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From The Editor
An Interview with Dr. Ruth
Gary Barg: I’m
very happy that we get a chance to
talk about your book, Dr. Ruth’s
Guide for Alzheimer’s Caregivers.
I knew I was going to like it when I
started reading and the first
chapter is titled, “How to Help
Yourself.” Why do you think that’s
specifically important for
Dr. Ruth: I’ll
tell you why – because it’s not like
when somebody has an operation.
There’s a hospital stay, then
there’s recovery, and then people
can go on with their life. That’s
not the case here because this is
such a horrible disease. And it’s
such a hopeless disease. So I
decided I know how to do training of
professionals from my years at
Planned Parenthood and I said that’s
what I have to use right now. Just
to tell people that they must –
without feeling bad and without
feeling guilty – they must do
something for themselves.
Gary Barg: There’s
a lovely segment in the book. You
talk about scheduling happiness. How
do we do that?...read more
Caring For An Elder From Far Away:
Geriatric Care Managers
By Terry Weaver, M.P.S., A.C.C.
As an adult, balancing work and
elder care can be a challenge whether your parent
lives next door or out of state. Add children to
this, and the situation becomes compounded. Legal,
financial and long-term planning for elder care is
crucial, and long distance caregivers need to
prepare for travel and time off from work. Face the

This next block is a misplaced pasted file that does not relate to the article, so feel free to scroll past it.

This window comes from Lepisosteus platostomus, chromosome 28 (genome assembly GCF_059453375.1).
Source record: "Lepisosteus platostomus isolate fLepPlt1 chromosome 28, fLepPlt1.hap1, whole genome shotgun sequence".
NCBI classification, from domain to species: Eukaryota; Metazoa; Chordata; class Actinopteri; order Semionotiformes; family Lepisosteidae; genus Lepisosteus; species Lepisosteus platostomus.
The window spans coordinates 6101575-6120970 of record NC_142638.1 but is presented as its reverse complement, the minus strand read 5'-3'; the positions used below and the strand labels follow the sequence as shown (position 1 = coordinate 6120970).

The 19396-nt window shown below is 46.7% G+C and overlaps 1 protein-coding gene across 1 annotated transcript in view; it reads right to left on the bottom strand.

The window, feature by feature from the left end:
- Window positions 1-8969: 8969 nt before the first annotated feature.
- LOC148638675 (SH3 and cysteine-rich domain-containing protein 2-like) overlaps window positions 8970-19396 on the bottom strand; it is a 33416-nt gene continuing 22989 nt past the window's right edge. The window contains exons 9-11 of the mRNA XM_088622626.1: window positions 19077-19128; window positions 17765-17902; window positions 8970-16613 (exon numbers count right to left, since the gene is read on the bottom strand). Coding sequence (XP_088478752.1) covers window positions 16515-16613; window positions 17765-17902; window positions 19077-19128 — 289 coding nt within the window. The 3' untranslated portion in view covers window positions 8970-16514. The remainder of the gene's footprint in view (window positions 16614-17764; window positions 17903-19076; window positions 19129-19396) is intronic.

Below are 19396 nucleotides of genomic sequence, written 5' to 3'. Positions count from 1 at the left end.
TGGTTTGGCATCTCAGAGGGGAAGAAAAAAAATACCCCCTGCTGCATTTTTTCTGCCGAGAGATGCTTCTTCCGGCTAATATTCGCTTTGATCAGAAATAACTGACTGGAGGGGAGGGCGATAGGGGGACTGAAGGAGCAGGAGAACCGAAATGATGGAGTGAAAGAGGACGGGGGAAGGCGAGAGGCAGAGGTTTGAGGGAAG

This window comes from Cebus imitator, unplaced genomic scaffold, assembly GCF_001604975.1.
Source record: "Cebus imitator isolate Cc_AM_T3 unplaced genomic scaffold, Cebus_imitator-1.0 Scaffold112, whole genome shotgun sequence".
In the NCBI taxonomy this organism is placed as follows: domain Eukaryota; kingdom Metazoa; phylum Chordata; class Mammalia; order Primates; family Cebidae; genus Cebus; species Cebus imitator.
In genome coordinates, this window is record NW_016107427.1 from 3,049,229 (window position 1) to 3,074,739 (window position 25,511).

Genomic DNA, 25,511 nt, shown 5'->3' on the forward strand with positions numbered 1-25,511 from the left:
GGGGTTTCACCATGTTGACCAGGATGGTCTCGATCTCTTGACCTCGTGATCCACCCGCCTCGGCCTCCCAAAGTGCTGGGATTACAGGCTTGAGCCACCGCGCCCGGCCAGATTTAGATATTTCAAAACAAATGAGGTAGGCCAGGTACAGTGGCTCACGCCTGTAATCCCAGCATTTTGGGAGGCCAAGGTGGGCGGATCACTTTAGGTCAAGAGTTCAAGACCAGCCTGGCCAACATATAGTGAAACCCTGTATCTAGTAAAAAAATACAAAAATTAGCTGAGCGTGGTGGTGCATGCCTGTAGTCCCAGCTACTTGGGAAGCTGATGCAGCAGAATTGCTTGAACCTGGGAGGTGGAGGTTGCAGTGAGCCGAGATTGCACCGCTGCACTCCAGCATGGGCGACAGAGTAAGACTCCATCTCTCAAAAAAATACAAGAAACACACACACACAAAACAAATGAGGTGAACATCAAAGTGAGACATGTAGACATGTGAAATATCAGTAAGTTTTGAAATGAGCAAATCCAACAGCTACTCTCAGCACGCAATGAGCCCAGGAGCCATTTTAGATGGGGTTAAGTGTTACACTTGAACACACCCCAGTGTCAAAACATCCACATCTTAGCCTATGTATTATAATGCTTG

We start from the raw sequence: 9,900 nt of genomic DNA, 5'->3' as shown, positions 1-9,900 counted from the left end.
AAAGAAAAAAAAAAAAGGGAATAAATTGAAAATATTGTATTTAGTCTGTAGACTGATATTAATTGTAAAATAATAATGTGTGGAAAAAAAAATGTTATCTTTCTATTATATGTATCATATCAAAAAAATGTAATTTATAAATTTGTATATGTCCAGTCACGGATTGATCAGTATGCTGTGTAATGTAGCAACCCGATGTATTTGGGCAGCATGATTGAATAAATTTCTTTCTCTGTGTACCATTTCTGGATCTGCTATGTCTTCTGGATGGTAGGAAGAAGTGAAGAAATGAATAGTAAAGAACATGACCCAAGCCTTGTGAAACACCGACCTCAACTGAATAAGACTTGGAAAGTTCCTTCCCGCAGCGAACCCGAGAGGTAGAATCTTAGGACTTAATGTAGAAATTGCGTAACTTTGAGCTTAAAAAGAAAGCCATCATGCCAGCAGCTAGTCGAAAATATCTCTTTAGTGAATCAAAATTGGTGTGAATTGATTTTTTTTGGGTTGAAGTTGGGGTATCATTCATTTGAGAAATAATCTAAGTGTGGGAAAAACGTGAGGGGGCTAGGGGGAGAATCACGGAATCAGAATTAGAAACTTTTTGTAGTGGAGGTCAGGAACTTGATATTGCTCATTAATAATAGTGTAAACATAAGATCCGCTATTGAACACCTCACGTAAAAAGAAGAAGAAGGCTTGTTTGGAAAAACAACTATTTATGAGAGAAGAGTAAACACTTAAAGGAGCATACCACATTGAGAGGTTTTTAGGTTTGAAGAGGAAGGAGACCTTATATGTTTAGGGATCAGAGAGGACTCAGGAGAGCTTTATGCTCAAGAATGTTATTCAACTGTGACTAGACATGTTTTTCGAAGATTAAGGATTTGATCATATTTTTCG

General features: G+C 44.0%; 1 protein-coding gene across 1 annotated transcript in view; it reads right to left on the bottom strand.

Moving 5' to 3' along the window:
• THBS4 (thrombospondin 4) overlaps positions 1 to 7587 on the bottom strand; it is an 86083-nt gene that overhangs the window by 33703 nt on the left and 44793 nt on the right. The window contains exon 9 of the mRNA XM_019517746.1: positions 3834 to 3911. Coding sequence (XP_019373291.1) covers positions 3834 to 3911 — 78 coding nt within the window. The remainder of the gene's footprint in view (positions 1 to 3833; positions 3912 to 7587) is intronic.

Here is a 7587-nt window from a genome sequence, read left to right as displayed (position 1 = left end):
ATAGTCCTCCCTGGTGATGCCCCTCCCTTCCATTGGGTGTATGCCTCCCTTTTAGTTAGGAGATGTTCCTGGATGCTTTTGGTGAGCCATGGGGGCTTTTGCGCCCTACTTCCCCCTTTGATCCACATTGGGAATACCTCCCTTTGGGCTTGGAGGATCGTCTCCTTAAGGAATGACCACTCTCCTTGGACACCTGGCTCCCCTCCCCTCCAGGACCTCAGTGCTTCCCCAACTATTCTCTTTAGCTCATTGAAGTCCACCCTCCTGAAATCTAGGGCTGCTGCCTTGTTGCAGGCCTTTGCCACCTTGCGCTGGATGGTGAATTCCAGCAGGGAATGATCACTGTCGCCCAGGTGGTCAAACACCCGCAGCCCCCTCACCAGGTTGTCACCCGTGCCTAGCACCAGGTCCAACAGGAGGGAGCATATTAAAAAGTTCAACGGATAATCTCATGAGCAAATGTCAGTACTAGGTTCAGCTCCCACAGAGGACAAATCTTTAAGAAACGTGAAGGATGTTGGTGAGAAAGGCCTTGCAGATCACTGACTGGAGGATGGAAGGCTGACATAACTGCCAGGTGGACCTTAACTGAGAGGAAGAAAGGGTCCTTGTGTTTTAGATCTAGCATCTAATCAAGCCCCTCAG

facts, most older adults want to stay right where
they are. They do not want to relocate, even if it
means being closer to family. If this is what the
elder wishes, as the child, you must respect their
A Terminal Diagnosis Does Not Terminate Living
Tips for Injecting Living into Dying
By Linda Campanella
When my father began our phone
conversation with the words, "Are you sitting down?" I
knew the news to follow would not be good; but I never
in my wildest dreams imagined he would tell me my
73-year-old mother was terminally ill with metastatic
lung cancer. I had not even begun to prepare myself for
the day I would lose either one of my parents. A lucky
gene pool had caused me to believe confidently that both
would live well into their nineties. No such luck...read more
Alzheimer’s Disease, the Most Common Form of Dementia, is One of Many
By Janie Rosman
My neighbor was taking one of his thrice-daily strolls with his caregiver, Celia, the other day when he stopped in front of a tissue discarded on the hallway floor. Moving to pick it up, he was stopped by Celia. “He likes to pick things up off the floor whether they belong to him or not,” she told me.
I smiled empathetically as she gently put his hand back on the walker’s handle. “He wants his own way all the time; and if he doesn’t get it, he gets angry,” she said...read
Could you please get some
information out about buying an "open-the-door, walk in, sit
down, close-the-door and start the warm water bathtubs"?
We built a house with my 94-year-young
mom-in-law in mind about five years ago. We thought this
sort of bathtub would be a great thing. It was terrible! Mom
had to wait while the warm water came in (about 6-7 minutes)
while she was shivering, even though we had the thermostat
up high just for her and the bathroom wall heater on, too.
THEN, the WORST part: after she washed and rinsed
herself, she had to wait for the water to empty completely
before she could open the door to get out.
I think things have improved a bit, but
no company will address these problems with me so that I can
share them with my support group. Please see if you can find
out some information on this costly item!
Support Group Directory. Click
for information about any caregiver support groups in your area.
need your help.
Please add information about your local support
groups to our
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